Is beer really to blame for that pot belly?

There is no level of alcohol intake that confers any actual benefits on your health, as revealed by YourLifeChoices. Notwithstanding that revelation, the fact remains that a vast number of Australians continue to drink at least in moderation.

With that in mind, one pertinent question among moderate drinkers might be, are some alcoholic drinks more likely to affect your waist size than others?

The answer, it seems, is yes. Research suggests that some alcoholic drinks are more likely than others to contribute to an increase in levels of visceral fat.

Read: What happens when alcohol and anxiety mix

In a study published in February, Brittany Larsen (PhD candidate in neuroscience at Iowa State University) and her co-authors investigated how different alcohol types (beer/cider, red wine, white wine, sparkling, spirits) affected body composition.

They found that visceral adiposity – in simple terms, too much visceral fat – varied depending on the type of alcohol consumed. Visceral fat, also often described as ‘hidden fat’, is considered to be the most damaging type of fat.

It can build up around and between organs, and is associated with an increased risk of cardiovascular disease, metabolic syndrome and other health complications. Typically in humans, visceral fat comprises about 10 per cent of all body fat, but an expanding waistline could be a sign that your visceral fat level has exceeded a healthy norm.

Read: Can red wine protect you from COVID?

For women, a waist circumference of 80 centimetres or higher is considered to contribute to an elevated risk of a number of chronic diseases. In men, the equivalent figure is 94 centimetres. Any more than that and there’s a fair chance of seeing what is classically referred to as a ‘beer gut’.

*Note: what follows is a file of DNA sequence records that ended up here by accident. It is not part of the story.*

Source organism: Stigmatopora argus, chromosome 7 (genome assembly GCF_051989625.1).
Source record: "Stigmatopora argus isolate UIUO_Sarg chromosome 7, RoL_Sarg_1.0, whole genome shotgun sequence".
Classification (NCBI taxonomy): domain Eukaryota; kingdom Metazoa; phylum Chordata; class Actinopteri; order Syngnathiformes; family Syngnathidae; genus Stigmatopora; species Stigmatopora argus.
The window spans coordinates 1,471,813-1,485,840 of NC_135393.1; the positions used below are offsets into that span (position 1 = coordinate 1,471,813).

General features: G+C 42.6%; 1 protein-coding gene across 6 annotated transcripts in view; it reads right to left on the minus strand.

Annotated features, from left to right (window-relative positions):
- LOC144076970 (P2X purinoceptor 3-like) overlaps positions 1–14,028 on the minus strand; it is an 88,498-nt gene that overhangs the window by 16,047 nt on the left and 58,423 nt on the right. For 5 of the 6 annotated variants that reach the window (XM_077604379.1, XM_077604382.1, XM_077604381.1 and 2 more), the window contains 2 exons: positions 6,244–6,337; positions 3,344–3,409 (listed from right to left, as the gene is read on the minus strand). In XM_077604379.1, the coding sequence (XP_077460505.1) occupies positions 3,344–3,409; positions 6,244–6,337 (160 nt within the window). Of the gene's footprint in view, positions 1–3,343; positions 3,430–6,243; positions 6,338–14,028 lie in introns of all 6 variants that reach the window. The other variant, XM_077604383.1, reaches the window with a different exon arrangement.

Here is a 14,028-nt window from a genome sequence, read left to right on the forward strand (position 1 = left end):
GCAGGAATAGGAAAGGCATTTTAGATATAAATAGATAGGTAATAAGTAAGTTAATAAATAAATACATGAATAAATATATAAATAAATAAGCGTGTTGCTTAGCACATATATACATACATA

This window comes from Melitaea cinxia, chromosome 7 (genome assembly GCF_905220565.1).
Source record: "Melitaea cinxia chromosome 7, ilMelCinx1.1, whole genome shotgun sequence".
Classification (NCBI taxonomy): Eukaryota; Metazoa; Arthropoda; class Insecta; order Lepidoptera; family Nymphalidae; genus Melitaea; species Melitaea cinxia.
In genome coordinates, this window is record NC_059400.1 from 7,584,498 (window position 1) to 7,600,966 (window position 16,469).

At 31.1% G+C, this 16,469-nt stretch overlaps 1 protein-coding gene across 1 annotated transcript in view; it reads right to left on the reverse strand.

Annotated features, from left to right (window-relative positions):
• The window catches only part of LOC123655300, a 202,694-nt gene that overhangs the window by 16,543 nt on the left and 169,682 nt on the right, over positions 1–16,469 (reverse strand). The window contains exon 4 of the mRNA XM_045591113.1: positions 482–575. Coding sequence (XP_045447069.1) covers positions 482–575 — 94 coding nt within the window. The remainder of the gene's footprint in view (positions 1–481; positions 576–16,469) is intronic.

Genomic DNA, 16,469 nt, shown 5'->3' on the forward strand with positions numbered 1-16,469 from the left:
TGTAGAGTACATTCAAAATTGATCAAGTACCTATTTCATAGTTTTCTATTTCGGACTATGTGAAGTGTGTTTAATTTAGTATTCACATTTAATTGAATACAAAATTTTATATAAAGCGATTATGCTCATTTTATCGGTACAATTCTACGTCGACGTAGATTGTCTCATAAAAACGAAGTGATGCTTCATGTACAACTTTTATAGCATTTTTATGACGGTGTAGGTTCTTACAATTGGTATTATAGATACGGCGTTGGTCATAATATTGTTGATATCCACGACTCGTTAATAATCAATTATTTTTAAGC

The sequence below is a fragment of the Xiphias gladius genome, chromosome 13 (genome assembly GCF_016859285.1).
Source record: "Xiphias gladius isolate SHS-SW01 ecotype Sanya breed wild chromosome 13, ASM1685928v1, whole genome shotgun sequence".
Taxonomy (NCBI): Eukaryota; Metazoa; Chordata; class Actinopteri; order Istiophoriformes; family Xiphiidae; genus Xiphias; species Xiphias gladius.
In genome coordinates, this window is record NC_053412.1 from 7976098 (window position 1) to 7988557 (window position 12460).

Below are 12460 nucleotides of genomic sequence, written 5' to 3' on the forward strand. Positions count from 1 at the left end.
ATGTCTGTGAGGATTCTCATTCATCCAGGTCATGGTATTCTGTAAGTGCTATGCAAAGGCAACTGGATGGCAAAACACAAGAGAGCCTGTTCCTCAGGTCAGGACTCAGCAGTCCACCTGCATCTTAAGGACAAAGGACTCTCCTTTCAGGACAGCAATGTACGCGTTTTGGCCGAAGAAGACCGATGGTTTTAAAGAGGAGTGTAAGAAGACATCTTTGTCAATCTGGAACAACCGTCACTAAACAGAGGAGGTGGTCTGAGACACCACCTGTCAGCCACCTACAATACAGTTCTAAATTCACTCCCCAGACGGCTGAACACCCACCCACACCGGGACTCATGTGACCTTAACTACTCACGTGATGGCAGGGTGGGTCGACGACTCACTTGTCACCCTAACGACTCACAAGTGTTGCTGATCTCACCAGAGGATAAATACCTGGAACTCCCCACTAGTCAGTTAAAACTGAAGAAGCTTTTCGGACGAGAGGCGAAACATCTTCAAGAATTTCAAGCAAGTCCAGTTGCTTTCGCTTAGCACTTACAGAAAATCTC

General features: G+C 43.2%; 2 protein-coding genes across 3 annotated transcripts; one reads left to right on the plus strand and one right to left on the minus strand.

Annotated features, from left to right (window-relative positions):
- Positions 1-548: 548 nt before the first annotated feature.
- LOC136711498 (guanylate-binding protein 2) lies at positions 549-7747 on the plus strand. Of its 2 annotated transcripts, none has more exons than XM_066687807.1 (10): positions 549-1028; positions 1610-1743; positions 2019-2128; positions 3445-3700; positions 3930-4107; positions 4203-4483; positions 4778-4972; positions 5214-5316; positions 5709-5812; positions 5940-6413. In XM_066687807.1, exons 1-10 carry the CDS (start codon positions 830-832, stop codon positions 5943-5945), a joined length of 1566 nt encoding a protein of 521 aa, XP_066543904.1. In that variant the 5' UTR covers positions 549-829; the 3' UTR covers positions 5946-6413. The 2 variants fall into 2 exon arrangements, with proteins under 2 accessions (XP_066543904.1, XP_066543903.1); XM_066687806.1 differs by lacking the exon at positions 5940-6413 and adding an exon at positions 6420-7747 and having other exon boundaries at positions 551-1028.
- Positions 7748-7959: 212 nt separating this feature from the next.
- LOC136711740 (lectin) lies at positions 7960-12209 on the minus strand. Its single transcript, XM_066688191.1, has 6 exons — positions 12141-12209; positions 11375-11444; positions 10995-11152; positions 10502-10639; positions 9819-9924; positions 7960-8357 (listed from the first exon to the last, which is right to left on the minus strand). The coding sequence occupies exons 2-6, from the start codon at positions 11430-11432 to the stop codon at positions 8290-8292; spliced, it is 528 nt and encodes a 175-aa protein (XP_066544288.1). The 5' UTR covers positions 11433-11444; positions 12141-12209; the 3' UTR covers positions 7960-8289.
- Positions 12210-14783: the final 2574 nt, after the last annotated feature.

Which takes us back to the all-important question: which alcoholic drinks are more likely to give you a bigger belly? Has beer been unfairly maligned as the culprit? Yes – and no. While beer is indeed a contributor to elevated levels of visceral fat, it is not the only one. Spirits fall into the same category.

If you’re planning to continue enjoying a tipple but want to keep your waist expansion to a minimum, wine is your best bet. And if you prefer a pinot noir to a pinot grigio, the news is better still. Red wine has actually been linked to lower levels of visceral fat.

Read: Where’s the energy information on wine bottles?

That’s not to say red wine is beneficial for your health. The other risks associated with alcohol consumption as outlined in our earlier article still apply to a glass of red.

But, if you are going to have a drink, then a drop of red gives you a greater chance of keeping your waistline within a healthy range.

If you don’t place too much importance on body shape, does any of this really matter? Yes, because of the clear links between an oversized waistline and chronic health problems. As Ms Larsen notes, in the US, national medical care costs associated with treating obesity-related diseases total more than US$260.6 billion annually.

By all means enjoy your drink of choice, but keep in mind the risks that enjoyment entails.

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Written by Andrew Gigacz

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